Please use this identifier to cite or link to this item: https://repositorio.unifesp.br/handle/11600/31798
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dc.contributor.authorMercadante, Marcos T. [UNIFESP]
dc.contributor.authorEvans-Lacko, Sara
dc.contributor.authorPaula, Cristiane S.
dc.date.accessioned2016-01-24T13:58:43Z-
dc.date.available2016-01-24T13:58:43Z-
dc.date.issued2009-09-01
dc.identifierhttp://dx.doi.org/10.1097/YCO.0b013e32832eb8c6
dc.identifier.citationCurrent Opinion in Psychiatry. Philadelphia: Lippincott Williams & Wilkins, v. 22, n. 5, p. 469-474, 2009.
dc.identifier.issn0951-7367
dc.identifier.urihttp://repositorio.unifesp.br/handle/11600/31798-
dc.description.abstractPurpose of reviewThe prevalence of intellectual disability is an estimated 1-4% worldwide. Etiological factors such as malnutrition, lack of perinatal care, and exposure to toxic and infectious agents, which are more common in low-income and middle-income (LAMI) countries, may contribute to a higher prevalence of intellectual disability in Latin America. This review summarizes the data on intellectual disability coming from Latin America, which is published in scientific journals and is available from official websites and discusses potential health policy and services implications of these studies.Recent findingsMethodologically rigorous studies on intellectual disability in Latin America are lacking. This paucity of basic epidemiological information is a barrier to policy and services development and evaluation around intellectual disability. Only two studies, one from Chile and another from Jamaica, allow for adequate population estimates of intellectual disability. Interestingly, the countries with the highest scientific production in Latin America, Brazil and Mexico, did not produce the most informative research in epidemiology, policy or services related to intellectual disability.SummaryThe main conclusion of this review is that a lack of scientific evidence makes it difficult to properly characterize the context of intellectual disability in Latin America. Insufficient data is also a barrier to policy and services development for governments in Latin America. Although recently there have been efforts to develop government programs to meet the needs of the intellectual disability population in Latin America, the effectiveness of these programs is questionable without proper evaluation. There is a need for studies that characterize the needs of people with intellectual disability specifically in Latin America, and future research in this area should emphasize how it can inform current and future policies and services for people with intellectual disability.en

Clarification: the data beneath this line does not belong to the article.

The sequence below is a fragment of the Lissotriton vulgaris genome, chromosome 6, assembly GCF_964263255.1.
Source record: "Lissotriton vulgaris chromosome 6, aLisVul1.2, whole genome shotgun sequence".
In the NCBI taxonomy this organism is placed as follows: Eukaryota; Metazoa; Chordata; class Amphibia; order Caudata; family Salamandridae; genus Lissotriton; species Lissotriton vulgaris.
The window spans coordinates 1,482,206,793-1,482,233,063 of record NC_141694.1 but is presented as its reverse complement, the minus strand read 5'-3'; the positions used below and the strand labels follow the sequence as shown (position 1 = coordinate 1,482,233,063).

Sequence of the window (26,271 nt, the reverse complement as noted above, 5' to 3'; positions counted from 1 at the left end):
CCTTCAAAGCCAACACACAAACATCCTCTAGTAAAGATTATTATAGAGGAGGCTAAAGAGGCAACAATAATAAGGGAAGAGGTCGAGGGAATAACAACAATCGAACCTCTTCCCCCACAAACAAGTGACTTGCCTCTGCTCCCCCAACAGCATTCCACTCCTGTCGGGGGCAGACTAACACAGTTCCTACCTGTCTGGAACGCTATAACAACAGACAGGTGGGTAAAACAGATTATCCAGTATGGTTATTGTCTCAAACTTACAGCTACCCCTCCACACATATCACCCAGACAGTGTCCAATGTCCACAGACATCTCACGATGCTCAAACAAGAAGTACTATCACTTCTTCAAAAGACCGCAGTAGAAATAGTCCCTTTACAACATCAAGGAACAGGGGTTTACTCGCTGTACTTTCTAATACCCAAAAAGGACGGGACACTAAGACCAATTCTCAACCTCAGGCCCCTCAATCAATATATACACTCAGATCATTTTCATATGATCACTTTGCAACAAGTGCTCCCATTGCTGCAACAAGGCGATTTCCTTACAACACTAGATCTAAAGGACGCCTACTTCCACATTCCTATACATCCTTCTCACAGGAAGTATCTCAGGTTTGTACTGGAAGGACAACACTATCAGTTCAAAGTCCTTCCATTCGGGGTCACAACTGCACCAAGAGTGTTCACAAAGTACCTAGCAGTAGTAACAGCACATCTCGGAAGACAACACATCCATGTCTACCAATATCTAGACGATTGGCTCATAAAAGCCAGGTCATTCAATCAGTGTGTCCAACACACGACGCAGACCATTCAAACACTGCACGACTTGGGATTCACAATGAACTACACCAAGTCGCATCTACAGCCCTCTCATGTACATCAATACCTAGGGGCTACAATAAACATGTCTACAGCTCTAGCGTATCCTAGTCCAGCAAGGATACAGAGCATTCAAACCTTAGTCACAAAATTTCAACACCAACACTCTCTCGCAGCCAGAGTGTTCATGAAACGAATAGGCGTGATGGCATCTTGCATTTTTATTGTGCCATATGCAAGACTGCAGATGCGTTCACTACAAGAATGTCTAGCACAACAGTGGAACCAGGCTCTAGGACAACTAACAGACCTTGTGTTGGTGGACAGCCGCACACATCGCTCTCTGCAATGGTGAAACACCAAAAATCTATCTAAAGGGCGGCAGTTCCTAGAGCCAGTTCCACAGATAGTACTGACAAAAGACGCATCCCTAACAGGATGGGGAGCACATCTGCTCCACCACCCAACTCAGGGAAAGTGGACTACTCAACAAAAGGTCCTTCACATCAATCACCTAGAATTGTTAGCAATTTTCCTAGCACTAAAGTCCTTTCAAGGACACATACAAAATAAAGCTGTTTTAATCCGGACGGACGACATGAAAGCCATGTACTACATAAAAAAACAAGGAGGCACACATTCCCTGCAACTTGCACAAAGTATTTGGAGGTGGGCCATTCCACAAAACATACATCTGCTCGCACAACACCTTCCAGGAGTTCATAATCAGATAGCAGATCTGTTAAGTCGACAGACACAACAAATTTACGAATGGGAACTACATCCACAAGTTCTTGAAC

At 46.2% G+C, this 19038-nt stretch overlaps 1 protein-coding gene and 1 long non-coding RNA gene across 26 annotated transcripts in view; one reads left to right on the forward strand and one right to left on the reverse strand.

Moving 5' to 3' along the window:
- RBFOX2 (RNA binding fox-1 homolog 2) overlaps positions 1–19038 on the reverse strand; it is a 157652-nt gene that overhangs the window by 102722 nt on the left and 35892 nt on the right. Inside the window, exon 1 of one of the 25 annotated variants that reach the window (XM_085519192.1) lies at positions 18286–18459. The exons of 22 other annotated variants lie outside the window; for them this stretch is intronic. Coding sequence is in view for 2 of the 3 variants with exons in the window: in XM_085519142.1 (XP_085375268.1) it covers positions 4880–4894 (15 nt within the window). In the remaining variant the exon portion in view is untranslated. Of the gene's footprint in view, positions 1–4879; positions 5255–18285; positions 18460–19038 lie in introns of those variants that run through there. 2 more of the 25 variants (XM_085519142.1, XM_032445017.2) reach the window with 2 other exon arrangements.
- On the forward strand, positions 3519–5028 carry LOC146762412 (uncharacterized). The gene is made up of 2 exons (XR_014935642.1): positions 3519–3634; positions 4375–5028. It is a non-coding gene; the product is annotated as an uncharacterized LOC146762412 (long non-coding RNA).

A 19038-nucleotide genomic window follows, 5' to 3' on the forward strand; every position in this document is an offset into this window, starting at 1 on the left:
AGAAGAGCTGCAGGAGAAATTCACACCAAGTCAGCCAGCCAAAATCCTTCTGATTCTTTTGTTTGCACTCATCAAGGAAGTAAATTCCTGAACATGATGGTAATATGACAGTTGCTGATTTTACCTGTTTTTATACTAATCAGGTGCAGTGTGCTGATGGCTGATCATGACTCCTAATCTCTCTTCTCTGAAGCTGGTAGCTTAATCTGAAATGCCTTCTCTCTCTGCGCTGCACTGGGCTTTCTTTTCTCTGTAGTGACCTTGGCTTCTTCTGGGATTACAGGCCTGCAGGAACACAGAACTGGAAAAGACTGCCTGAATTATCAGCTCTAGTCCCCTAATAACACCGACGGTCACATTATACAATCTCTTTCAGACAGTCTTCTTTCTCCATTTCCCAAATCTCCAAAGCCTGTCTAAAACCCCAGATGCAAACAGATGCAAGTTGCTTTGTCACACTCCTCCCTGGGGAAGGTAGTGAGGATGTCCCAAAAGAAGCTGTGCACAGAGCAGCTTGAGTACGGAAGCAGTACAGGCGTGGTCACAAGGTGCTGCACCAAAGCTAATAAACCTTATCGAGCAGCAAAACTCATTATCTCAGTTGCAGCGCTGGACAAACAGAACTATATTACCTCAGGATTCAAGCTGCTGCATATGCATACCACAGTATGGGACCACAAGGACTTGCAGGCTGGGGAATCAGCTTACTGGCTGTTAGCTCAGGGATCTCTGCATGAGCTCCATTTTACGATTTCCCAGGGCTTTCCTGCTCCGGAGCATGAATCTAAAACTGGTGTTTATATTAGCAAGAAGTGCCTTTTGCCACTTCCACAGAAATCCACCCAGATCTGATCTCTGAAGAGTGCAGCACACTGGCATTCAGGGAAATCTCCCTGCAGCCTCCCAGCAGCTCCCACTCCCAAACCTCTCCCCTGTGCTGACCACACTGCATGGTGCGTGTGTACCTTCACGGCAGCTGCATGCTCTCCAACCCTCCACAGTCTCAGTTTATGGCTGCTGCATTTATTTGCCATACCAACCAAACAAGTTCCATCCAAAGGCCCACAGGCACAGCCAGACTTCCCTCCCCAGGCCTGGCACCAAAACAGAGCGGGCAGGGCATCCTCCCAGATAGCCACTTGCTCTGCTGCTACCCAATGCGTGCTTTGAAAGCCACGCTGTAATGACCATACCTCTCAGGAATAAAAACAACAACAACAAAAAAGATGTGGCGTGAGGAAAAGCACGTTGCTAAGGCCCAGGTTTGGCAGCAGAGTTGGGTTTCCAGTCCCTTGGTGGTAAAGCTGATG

dc.format.extent469-474
dc.language.isoeng
dc.publisherLippincott Williams & Wilkins
dc.relation.ispartofCurrent Opinion in Psychiatry
dc.rightsAcesso restrito
dc.subjectepidemiologyen
dc.subjectintellectual disabilityen
dc.subjectLatin Americaen
dc.subjectpolicyen
dc.subjectservicesen
dc.titlePerspectives of intellectual disability in Latin American countries: epidemiology, policy, and services for children and adultsen
dc.typeArtigo
dc.contributor.institutionUniversidade Federal de São Paulo (UNIFESP)
dc.contributor.institutionKings Coll London
dc.contributor.institutionUniv Prebiteriana Mackenzie
dc.description.affiliationUniversidade Federal de São Paulo, Dept Psychiat, EPM, BR-04038031 São Paulo, Brazil
dc.description.affiliationKings Coll London, Inst Psychiat, Hlth Serv & Populat Res Dept, London WC2R 2LS, England
dc.description.affiliationUniv Prebiteriana Mackenzie, Dev Disorder Post Grad Program, São Paulo, Brazil
dc.description.affiliationUnifespUniversidade Federal de São Paulo, Dept Psychiat, EPM, BR-04038031 São Paulo, Brazil
dc.identifier.doi10.1097/YCO.0b013e32832eb8c6
dc.description.sourceWeb of Science
dc.identifier.wosWOS:000268876500009
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